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Passwords are like opinions: everyone has one, and they’re all terrible. In all seriousness though, they are a necessary evil in our modern lives. We need them to log into our email accounts, our social media profiles, our banking apps – pretty much everything we do online requires one.
And that’s why it’s so important to create a strong, secure password that won’t be hacked. Unfortunately, most people don’t know how to do that. In fact, chances are good that you’re making at least one of these seven fatal mistakes.
Using easily guessed words
“123456”, “qwerty” – these are all terrible passwords that are far too easy for hackers to guess. In fact, “123456” has been the most popular password for the last 5 years! If you’re using any of these (or anything like them), it’s time for a change.
Not using a unique password for each account
This is a mistake that a lot of people make. They’ll use the same password for their email account as they do for their social media accounts, or their online banking login. If a hacker manages to guess or obtain your password for one account, they now have access to all of your other accounts! Use a different one for each of your online accounts to keep yourself safe. In particular, make sure you have a unique one for any account that includes financial information.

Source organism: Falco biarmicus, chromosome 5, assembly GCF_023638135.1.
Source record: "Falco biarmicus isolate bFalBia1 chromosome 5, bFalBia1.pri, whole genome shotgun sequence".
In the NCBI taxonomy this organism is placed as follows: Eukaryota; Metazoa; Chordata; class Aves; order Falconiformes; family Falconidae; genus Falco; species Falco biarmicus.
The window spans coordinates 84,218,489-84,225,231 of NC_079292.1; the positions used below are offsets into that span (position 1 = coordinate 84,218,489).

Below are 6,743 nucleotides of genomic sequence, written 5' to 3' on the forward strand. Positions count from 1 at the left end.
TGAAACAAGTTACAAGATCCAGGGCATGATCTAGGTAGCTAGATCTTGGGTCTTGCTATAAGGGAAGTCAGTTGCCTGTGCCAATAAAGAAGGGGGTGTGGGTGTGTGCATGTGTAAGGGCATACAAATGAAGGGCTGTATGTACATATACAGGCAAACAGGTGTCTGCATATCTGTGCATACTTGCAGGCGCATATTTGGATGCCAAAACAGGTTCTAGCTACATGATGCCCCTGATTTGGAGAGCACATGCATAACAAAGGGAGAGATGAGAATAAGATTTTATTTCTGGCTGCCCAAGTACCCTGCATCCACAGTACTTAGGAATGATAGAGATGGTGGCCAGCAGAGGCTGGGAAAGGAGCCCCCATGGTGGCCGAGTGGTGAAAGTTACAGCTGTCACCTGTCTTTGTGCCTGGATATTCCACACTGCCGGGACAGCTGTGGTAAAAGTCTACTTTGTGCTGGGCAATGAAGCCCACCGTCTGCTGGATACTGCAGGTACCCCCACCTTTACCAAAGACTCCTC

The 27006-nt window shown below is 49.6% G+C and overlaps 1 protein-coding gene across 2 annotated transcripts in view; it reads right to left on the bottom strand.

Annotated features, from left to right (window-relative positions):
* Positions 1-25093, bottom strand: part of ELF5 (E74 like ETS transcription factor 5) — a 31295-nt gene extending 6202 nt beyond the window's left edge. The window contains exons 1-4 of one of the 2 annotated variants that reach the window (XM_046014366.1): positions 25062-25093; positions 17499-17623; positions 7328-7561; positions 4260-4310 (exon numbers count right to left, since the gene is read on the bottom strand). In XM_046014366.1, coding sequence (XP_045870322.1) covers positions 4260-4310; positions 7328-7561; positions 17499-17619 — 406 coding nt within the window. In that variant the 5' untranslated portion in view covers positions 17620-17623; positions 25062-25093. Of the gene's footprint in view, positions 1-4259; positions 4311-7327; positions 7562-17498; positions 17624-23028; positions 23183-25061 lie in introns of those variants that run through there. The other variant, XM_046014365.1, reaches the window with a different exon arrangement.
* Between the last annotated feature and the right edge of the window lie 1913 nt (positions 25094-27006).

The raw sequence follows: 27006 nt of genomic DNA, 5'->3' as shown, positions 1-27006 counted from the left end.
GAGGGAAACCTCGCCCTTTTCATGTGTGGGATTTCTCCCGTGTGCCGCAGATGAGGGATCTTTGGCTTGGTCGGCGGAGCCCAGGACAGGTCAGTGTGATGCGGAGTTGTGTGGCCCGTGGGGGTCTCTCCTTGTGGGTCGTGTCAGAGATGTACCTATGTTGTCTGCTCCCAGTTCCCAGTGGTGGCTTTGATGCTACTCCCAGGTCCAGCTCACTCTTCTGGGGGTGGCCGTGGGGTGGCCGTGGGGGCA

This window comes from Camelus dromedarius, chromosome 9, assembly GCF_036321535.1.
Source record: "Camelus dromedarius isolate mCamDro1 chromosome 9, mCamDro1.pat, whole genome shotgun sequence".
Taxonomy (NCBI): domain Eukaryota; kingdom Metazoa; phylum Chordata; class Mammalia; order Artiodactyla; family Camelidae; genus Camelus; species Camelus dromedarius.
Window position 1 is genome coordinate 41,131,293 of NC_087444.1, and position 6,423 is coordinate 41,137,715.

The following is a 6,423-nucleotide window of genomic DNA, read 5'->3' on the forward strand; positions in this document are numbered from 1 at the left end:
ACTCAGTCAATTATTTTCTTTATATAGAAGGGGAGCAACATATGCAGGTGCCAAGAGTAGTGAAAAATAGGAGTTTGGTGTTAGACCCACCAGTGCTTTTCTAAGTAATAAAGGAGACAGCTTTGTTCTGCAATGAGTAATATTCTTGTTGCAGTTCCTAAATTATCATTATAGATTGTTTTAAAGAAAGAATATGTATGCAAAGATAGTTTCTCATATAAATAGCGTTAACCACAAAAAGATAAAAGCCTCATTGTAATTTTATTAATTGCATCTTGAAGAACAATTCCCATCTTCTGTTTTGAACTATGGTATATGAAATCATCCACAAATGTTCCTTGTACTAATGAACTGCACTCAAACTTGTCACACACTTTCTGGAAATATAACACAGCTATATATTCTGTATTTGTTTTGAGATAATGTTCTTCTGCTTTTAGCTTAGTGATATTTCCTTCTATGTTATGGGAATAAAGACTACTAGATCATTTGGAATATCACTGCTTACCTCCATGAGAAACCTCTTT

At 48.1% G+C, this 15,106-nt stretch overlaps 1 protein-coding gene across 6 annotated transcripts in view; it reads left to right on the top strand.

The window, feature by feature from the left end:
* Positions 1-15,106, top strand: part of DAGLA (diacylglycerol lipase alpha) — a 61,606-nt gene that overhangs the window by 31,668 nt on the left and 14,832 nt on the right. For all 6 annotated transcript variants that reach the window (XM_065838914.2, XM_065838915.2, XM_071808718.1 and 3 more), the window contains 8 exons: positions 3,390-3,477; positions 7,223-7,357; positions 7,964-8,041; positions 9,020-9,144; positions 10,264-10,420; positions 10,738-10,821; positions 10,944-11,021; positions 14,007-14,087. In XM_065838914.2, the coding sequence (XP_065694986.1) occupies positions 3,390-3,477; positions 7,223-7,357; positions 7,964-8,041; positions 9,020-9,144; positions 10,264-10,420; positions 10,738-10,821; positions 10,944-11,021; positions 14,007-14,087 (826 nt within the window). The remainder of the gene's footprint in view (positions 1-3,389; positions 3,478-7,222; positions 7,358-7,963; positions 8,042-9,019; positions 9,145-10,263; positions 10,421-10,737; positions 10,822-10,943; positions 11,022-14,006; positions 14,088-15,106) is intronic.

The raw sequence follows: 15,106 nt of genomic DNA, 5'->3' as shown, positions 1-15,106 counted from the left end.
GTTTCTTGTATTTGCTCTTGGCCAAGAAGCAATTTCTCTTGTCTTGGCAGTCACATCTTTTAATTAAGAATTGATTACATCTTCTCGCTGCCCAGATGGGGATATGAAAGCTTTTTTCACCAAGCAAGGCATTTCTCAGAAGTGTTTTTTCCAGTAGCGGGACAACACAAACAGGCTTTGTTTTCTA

Using easily accessible personal information
Your birthdate, your mother’s maiden name, your pet’s name – these are all pieces of information that can be easily obtained by hackers (or even just someone you know). Steer clear of using any personally identifiable information in your passwords to stay safe.
Not using special characters
Special characters, like #$%^&*(), are key to creating a strong password because they add an extra layer of complexity that hackers have to try to decipher. If your password is just a string of letters and numbers, it’s not going to be very secure. Add some special characters into the mix to make it harder for hackers to crack your code.
Making your passwords too short
A lot of people think that shorter passwords are better because they’re easier to remember – but they come with a huge security risk! In fact, shorter passwords are easier for hackers to guess because they have fewer possibilities that they have to try in order to find the right one. Shoot for a minimum of eight characters when creating your passwords.
Not changing your passwords regularly
Just like you should get into the habit of changing the oil in your car every 5,000 miles, you should also get into the habit of changing your passwords on a regular basis – ideally every three to six months. This helps keep your accounts safe in case your password is ever compromised.
Using easily hackable software
There are certain techniques that make it easy for hackers to obtain passwords, like using keyloggers or phishing scams. Be sure you’re using up-to-date security software on all of your devices to help protect yourself from these types of attacks.
Passwords are a necessary evil in our modern lives, but they don’t have to be dangerous if we’re careful about how we create and manage them. By avoiding these seven common mistakes, you can create strong, secure passwords that will help keep your online accounts safe from hacks.